Washington, D.C. –Today, House Judiciary Chairman Jerrold Nadler (D-NY) delivered the following opening statement for the markup of H.R. 2368, the Supporting and Treating Officers In Crisis Act:
"H.R. 2368, the "Supporting and Treating Officers In Crisis Act of 2019," would provide important mental health and suicide prevention services to law enforcement officers.
"The bill would modify an existing, but expired, authorized program that provides support services to families of law enforcement officers by including services directly targeted at law enforcement officers themselves. This measure would also reauthorize the program, would expand the range of services that can be offered, and would authorize funding of up to $7.5 million for each of the next 4 fiscal years to fund both family and law enforcement mental health programs.
"Every day, we rely on the law enforcement community to keep our neighborhoods safe. Doing so is not easy. The work of law enforcement can be highly stressful.It often exposes those charged with upholding the law to dangerous and challenging circumstances. The American people set high standards for the law enforcement community and the vast majority of officers do so honorably and selflessly.
"Yesterday’s hearing on the Reauthorization of the 9/11 Victim Compensation Fund was a reminder of the heroism and sacrifice our nation’s law enforcement officers are often called to muster.
"The impact of day-to-day patrolling on law enforcement officers, especially in the aftermath of a catastrophic event, is profound. Studies consistently show that law enforcement officers have above-average stress levels in their jobs.In their daily duties, 83% of officers report dealing with calls for service involving family disputes and crisis situations. Even more straining, 27% of officers report arriving to a scene with a dead or battered child.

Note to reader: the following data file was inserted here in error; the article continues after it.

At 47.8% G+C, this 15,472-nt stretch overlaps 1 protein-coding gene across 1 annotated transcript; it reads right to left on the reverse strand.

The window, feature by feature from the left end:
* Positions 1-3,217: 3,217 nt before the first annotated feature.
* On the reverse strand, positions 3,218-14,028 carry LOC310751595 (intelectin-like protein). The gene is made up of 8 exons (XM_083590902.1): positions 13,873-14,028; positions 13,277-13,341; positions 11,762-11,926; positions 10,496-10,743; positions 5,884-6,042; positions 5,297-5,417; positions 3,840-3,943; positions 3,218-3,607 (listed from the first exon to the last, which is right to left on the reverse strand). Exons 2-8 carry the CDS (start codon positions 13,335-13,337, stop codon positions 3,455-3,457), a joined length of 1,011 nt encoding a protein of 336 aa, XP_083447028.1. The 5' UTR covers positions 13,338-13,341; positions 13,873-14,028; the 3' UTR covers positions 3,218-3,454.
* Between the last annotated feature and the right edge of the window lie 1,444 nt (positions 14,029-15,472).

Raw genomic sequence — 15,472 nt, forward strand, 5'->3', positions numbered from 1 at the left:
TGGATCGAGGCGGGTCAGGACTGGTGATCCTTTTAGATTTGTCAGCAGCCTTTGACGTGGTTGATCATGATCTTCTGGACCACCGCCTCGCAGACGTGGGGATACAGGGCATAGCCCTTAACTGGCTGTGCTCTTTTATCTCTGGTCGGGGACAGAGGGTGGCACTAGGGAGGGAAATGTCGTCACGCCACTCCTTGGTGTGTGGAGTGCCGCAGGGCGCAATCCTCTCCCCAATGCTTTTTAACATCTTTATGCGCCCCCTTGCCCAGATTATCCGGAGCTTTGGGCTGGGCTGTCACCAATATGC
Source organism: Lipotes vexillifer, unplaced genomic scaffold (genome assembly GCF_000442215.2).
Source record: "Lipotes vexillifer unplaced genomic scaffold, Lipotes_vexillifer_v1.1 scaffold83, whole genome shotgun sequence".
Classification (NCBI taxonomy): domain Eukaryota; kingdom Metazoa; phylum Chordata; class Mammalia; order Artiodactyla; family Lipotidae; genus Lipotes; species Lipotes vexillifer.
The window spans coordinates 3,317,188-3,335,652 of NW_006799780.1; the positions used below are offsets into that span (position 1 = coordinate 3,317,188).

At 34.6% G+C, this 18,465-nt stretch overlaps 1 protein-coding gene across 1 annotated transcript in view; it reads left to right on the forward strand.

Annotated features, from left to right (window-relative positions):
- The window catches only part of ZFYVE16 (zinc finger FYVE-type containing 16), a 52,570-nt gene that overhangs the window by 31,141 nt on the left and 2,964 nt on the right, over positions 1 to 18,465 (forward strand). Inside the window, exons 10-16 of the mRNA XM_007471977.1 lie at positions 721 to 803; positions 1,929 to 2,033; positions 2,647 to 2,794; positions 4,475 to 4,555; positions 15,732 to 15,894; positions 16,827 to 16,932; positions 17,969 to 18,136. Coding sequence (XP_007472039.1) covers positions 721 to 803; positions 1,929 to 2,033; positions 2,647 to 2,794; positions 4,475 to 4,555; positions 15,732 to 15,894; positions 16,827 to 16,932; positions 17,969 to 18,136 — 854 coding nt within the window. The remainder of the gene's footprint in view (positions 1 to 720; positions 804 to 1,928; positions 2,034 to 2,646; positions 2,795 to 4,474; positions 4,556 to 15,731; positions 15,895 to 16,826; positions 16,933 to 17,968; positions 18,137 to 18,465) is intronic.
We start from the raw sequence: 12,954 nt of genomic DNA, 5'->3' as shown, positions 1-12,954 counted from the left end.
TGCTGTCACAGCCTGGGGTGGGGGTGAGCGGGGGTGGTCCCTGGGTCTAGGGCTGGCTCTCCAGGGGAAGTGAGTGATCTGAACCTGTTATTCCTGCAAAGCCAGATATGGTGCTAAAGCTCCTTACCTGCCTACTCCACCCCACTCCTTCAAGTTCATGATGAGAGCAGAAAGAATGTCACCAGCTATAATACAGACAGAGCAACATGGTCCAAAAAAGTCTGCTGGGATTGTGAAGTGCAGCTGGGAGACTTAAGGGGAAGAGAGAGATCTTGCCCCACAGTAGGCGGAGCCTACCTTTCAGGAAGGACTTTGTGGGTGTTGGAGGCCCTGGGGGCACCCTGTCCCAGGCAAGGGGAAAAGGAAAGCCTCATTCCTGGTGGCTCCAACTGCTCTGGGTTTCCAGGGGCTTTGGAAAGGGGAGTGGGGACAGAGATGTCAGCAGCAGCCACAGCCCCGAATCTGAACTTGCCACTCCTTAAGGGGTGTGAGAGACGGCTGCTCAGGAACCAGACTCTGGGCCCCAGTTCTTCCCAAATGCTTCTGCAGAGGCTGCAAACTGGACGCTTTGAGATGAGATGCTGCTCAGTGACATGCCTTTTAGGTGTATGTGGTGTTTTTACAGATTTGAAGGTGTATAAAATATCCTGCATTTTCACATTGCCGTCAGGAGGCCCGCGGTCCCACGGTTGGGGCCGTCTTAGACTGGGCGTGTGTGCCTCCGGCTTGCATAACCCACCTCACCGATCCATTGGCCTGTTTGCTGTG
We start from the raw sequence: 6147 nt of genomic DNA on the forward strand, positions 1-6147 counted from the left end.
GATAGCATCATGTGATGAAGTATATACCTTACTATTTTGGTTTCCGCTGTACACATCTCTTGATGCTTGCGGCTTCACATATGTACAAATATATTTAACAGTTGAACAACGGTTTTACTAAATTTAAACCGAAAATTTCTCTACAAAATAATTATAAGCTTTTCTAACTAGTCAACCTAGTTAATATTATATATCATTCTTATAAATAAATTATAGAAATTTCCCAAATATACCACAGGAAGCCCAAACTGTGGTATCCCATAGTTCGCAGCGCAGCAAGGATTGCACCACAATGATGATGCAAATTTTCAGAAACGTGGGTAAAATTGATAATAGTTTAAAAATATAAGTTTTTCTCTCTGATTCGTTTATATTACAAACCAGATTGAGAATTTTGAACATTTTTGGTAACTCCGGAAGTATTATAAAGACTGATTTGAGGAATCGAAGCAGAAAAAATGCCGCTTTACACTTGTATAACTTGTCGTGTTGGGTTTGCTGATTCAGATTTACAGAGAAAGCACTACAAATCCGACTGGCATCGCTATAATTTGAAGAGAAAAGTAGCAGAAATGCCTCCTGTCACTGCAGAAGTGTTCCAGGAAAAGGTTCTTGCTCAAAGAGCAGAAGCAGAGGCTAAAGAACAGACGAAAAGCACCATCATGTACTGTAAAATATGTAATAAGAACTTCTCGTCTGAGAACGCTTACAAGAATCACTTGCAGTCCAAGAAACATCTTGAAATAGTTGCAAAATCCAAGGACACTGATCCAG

"Given these daily rigors, it comes as no surprise that the mental health consequences for officers are pervasive. One study found that 7% of the officers sampled met the criteria for post-traumatic stress disorder. The Centers for Disease Control concluded that the rate of suicides among workers in protective services—those who are employed in law enforcement and firefighting—is 50% higher than the national average.
"Officer suicides in 2017 and 2018 exceeded the number of officers killed in the line of duty, from homicides, traffic accidents, and other causes. The status quo cannot persist.
"Unlike other, recent efforts, this bill directs the Attorney General to provide grants that would direct mental health services to law enforcement officers and their families. This initiative includes evidence-based programs to reduce stress, prevent suicide, and promote mental health. Recipients of this grant may also use funds to establish suicide prevention hotlines and develop programs to provide specialized training to provide treatment to officers in crisis, or who are contemplating suicide.
"I thank our colleagues, the Gentleman from Pennsylvania, Mr. Reschenthaler, and the Gentlelady from Pennsylvania, Ms. Dean, for championing this effort and introducing this bipartisan bill. I support this important legislation and I urge its adoption."